That sort of grates a little bit. Gee, excuse me, but we don’t get a free ride at all. We spend an awful lot of money being connected to the public Internet backbone, in addition to which we pay a lot of money for our own Internet backbone that links all of our computer centers together at substantial capacity, which is necessary to do what we do.

Moreover, the subscriber has been told (by the telcos and cable ISPs) that if you pay for broadband service, you’ll get access to everywhere on the Internet. But then they’re saying, in the same breath or same paragraph anyway, “Well actually, it’s not quite like that because the places you’ll be able to get to in this broadband mode are only the ones that we’ve done business deals with. So well we’re going to shut out Google unless they pay or, you know, shut out eBay, or Amazon.”

And so this means that the subscriber’s choice has suddenly been circumscribed by what business model the people at these broadband service-providers have been able to invent. My view of their invention is that the business model seems very 20th century and very backwards looking.

Searchblog: In what way?

CERF: They seem to be very focused on video as a service. Lots of people associate broadband and video as being somehow linked at the hip. What they do not understand, apparently, is that people are not necessarily eager to watch video in a streaming mode, limiting themselves to whatever is being transmitted at the moment. And if you’re paying any attention at all to Tivo and iPod and other fairly modern communication services, you’ll find people downloading things and then listening to or watching them later. And if you are no longer watching the video as its being delivered to your hard drive, then you no longer need for it to be delivered in realtime in a viewable form. The broadband providers seem to be reinventing the cable and satellite television service model for the Internet. What mystifies me about this is that they are therefore going after an already hotly completing-for market with a finite revenue stream. So the best they can do is a share of that market. Their entry is not going to increase the market, in my view.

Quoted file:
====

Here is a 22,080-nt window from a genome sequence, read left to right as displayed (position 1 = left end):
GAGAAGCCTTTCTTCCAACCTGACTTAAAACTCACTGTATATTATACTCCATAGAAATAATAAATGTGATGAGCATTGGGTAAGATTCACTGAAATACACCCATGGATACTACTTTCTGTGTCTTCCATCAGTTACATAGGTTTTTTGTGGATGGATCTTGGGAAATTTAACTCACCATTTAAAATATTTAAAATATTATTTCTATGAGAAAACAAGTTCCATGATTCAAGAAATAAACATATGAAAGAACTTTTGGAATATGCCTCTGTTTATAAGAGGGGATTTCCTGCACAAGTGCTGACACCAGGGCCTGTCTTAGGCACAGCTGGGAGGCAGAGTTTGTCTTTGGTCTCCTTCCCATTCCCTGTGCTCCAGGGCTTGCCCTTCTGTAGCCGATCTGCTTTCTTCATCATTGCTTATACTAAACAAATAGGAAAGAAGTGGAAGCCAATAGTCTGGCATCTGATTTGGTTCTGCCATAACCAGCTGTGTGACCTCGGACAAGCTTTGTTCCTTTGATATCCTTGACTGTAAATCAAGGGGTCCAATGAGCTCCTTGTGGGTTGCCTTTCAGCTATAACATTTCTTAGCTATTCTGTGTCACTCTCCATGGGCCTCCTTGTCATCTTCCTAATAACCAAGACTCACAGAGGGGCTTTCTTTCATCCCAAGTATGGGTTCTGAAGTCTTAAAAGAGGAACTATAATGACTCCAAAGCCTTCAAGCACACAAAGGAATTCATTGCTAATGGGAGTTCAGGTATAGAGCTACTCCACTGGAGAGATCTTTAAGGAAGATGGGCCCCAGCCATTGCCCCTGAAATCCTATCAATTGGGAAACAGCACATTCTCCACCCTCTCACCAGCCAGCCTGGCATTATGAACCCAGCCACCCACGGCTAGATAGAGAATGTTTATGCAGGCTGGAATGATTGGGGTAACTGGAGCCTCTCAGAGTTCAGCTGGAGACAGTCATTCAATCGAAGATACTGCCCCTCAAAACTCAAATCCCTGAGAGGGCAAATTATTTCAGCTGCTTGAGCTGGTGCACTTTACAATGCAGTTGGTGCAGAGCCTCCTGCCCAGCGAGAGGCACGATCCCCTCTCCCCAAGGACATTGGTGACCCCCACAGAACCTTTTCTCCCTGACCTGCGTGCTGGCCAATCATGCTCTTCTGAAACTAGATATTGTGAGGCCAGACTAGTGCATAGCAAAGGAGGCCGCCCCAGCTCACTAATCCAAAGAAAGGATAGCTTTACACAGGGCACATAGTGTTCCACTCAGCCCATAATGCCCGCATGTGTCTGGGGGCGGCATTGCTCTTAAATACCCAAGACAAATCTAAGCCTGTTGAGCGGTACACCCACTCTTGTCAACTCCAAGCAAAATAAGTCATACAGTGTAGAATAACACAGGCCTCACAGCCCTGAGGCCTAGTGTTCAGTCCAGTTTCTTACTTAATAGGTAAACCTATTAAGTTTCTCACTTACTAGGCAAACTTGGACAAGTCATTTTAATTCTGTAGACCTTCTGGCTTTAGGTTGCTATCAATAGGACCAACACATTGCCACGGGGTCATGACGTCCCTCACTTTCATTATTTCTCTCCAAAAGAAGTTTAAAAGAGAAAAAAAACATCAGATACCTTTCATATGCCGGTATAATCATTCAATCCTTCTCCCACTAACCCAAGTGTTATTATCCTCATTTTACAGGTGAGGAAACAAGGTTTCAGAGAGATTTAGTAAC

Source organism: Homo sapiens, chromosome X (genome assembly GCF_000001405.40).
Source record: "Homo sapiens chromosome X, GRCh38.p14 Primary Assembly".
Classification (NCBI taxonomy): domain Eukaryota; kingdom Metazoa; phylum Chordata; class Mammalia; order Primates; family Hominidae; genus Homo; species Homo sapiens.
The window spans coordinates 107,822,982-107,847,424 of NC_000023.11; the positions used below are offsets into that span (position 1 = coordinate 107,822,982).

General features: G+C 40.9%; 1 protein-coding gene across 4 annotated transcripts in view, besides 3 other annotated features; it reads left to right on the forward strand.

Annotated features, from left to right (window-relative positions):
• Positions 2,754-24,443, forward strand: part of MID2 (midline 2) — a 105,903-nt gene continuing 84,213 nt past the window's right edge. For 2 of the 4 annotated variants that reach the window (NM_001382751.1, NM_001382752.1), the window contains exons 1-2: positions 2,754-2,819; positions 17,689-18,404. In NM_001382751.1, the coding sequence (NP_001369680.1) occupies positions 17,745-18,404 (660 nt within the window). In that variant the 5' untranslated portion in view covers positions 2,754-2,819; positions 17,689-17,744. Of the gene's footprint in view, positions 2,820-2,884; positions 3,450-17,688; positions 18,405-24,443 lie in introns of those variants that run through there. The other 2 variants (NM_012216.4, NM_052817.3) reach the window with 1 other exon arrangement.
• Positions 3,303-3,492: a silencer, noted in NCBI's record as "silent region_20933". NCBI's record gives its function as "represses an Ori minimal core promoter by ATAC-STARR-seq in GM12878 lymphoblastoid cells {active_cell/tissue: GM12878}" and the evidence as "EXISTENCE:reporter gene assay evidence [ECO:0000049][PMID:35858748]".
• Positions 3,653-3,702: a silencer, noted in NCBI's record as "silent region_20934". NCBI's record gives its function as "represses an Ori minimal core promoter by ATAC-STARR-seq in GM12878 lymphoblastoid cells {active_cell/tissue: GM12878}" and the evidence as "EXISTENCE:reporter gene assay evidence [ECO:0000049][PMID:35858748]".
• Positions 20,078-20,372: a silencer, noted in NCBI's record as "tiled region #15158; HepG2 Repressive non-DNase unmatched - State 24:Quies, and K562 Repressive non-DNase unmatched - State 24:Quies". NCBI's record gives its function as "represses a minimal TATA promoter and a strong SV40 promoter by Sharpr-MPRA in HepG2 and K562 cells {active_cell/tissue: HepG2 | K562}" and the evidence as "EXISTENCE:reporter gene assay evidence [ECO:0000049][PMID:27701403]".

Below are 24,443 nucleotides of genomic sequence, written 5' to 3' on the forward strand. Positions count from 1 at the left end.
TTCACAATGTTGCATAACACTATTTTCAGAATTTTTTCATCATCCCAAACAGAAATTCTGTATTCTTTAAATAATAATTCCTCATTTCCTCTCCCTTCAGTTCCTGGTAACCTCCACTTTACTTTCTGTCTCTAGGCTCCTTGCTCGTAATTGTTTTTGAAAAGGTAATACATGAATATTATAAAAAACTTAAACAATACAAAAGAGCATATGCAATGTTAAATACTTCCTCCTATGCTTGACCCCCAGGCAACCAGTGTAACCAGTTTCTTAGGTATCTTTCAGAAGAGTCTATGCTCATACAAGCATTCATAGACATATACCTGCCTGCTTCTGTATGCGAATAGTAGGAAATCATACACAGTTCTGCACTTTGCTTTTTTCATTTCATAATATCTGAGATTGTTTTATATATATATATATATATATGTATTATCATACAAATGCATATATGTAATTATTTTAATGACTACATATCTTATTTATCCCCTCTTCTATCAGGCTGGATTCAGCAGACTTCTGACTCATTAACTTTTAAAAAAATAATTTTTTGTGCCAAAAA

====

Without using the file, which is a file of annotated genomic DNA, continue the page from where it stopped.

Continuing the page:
Searchblog: Right.

CERF: They’d be renting or leasing or otherwise paying for content from all the same sources. And all it does is add a competitor who delivers nothing new. For the life of me I do not understand why one would base a business on this 20th century model, when you could be thinking the way the people in the U.K., in New Zealand, in The Netherlands and places like Japan, Hong Kong and Singapore are thinking. What they’re saying is let’s open this broadband pipe up. Let’s make sure that access to it is open in the sense that there isn’t any constraint as to where the subscribers to these services can go on the Internet. Let’s allow innovative new services to enter into the system without constraining them to pay tolls in order to deliver an innovative new service. Let’s look at Yahoo! and Amazon and eBay and Google. Here are four companies that did not need to get permission from the Internet service-provider or to pay a special tariff to the Internet service-provider in order to offer the service.

Part 2 Coming ….